Unix on Mac OSX

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General information:

Applications started from the command line sometimes depend on environment variables for configuration. For instance, Java looks to the CLASSPATH variable to know from where it is supposed to load software.

This is done by editting a file by the name of .profile (more info!) inside the root of your home directory and adding the information to the file. The file needs to be created if it does not already exist. e.g.

nano .profile

>Other *nix flavors use a file named after the shell program in use. If you are using bash, the file is .bashrc; if you are using tcsh, the file is .tcshrc. (Genreally, an rc file is a script file containing startup instructions for an associated program.)

After updating the script file, you could create a new terminal window to have it start using the changes. Or you could enter

source .profileto have it load the file and use it in the existing terminal window.


To configure a Mac OS X user account so that .DS_Store files are not created when interacting with a remote file server using the Finder

  • Open the Terminal.
  • Type: defaults write com.apple.desktopservices DSDontWriteNetworkStores true
  • Press Return.
  • Restart the computer.

This will affect the user's interactions with SMB/CIFS, AFP, NFS, and WebDAV servers.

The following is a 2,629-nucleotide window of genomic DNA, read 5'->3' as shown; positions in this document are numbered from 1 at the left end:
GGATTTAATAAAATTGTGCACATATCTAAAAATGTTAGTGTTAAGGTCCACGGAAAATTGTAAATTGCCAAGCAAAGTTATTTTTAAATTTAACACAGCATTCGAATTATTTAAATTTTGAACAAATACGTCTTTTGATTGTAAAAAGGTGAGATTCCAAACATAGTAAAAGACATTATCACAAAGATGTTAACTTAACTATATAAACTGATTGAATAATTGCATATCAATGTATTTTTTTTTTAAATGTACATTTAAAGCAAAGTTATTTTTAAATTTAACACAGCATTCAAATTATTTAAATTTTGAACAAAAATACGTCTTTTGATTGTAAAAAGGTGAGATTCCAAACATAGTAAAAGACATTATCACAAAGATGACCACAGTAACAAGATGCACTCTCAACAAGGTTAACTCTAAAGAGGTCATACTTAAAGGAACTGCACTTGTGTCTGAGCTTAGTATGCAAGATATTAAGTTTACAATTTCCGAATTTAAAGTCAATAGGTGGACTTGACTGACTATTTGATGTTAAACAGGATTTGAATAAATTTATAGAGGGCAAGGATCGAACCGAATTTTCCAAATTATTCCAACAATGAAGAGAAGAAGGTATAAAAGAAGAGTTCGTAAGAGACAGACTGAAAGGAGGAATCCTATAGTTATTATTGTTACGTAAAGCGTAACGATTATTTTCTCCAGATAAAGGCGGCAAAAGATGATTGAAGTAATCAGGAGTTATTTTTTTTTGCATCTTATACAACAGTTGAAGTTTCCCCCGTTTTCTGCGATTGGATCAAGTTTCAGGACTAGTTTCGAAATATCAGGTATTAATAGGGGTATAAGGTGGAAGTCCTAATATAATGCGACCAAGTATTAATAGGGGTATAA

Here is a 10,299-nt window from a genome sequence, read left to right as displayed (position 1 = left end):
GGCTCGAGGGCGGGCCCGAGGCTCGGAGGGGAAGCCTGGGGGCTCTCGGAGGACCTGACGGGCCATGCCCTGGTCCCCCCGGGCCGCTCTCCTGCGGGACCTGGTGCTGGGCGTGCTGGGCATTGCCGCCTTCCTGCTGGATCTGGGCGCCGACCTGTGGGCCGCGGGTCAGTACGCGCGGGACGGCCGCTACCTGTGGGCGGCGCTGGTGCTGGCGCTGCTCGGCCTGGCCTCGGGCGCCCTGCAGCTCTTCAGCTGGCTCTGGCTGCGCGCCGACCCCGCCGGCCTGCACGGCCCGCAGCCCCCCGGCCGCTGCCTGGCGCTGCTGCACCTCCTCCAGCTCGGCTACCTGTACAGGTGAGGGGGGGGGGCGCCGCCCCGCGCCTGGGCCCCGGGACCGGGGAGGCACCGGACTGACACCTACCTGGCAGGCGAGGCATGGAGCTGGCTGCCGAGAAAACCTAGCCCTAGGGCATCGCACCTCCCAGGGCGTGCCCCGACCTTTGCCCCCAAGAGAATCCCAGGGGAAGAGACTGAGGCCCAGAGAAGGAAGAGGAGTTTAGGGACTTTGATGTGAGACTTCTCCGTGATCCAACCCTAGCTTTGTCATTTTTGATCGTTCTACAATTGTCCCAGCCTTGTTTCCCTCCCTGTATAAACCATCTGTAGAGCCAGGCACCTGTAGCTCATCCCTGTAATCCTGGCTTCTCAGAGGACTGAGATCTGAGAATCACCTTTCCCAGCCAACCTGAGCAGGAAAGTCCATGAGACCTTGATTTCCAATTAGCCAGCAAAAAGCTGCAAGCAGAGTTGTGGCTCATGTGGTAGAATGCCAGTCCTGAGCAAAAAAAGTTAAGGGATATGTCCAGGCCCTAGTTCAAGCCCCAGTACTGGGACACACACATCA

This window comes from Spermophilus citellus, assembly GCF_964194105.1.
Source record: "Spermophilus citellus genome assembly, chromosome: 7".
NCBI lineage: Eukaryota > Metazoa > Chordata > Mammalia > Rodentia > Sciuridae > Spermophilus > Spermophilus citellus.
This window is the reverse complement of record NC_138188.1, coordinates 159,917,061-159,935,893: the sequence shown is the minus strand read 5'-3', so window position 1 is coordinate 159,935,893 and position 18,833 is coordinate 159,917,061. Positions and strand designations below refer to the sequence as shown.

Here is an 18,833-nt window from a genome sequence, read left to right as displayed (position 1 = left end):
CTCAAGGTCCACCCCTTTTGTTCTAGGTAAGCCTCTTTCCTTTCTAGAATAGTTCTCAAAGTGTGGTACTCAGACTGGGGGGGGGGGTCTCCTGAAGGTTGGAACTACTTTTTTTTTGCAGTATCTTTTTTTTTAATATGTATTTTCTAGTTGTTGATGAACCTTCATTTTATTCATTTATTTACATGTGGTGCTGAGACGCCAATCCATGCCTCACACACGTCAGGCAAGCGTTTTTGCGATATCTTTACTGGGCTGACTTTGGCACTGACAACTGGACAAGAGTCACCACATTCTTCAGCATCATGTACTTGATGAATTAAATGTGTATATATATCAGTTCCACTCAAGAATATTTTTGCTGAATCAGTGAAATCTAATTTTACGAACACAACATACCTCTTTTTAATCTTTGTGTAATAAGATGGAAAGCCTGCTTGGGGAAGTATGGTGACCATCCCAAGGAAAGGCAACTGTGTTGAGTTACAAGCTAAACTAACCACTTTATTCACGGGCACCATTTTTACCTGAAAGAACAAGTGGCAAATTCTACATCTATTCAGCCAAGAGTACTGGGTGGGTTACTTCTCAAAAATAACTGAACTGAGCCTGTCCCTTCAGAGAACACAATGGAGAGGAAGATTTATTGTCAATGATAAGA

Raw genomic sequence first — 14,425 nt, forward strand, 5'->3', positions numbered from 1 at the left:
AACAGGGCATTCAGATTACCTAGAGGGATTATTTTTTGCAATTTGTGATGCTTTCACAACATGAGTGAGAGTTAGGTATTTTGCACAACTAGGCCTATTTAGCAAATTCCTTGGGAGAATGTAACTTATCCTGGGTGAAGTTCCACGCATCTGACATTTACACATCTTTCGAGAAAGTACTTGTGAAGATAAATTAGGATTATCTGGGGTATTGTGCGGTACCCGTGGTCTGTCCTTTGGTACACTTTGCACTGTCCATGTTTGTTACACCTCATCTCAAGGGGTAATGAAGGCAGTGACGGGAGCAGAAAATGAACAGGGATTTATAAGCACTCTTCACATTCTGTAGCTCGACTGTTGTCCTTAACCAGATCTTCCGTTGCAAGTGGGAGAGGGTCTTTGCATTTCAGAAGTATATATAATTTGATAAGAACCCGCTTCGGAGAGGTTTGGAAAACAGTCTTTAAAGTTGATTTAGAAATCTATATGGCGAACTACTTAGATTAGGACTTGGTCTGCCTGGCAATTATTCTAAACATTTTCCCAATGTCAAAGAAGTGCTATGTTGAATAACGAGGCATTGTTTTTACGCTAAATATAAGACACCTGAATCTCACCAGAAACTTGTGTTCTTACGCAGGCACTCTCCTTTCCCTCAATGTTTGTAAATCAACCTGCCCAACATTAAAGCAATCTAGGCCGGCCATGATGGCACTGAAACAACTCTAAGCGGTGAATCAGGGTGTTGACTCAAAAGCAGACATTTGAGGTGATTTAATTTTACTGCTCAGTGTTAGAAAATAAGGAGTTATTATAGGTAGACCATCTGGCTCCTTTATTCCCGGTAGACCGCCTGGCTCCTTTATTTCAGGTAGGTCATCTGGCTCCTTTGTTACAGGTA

A good explanation of configure, make, make install


A script can be made into an executable file. (Use the chmod command from the Terminal command line to make it executable.) It can then by run from the Terminal. Unless that script is in the path, you will need to preface it with a "./" so that the shell looks for it in the current directory.

A script can also be made to run by double-clicking on it in a finder window so it opens in the Terminal application.

Either put a '.command' extension on the script file, or use the Finder Get Info window to associate the script's extension with the Terminal application so that it will open in Terminal. (Be careful to not associate all files of that extension with the Terminal program unless you understand the consequences.)

There is an unfortunate weirdness with this double-clicking technique in that the terminal window will stay open after the script completes. (And of course the Terminal application won't close either.)

The script will need to have a "shebang" line that starts with the '#' character and contains or indicates the path to the script interpreter.

As an example, this could be the contents of a ruby script:

\#!/usr/bin/ruby

puts "Hello!"`

In that example, the path to the ruby script interpreter was hard-coded into the script. Alternatively if you put

\#!/usr/bin/env ruby

then "env" will search the path for the interpreter, so it can be executed.

Here is another example: this would be a shell script:

\#!/bin/sh

ls

Here and here are articles on how to use/do scripting on the Mac.


Another method of interfacing to the command line is by using a GUI application as a wrapper for the command-line app. This article covers this technique and here is an example application.

2008-12-20 updated 2021-02-20   © 2021 Larry Grove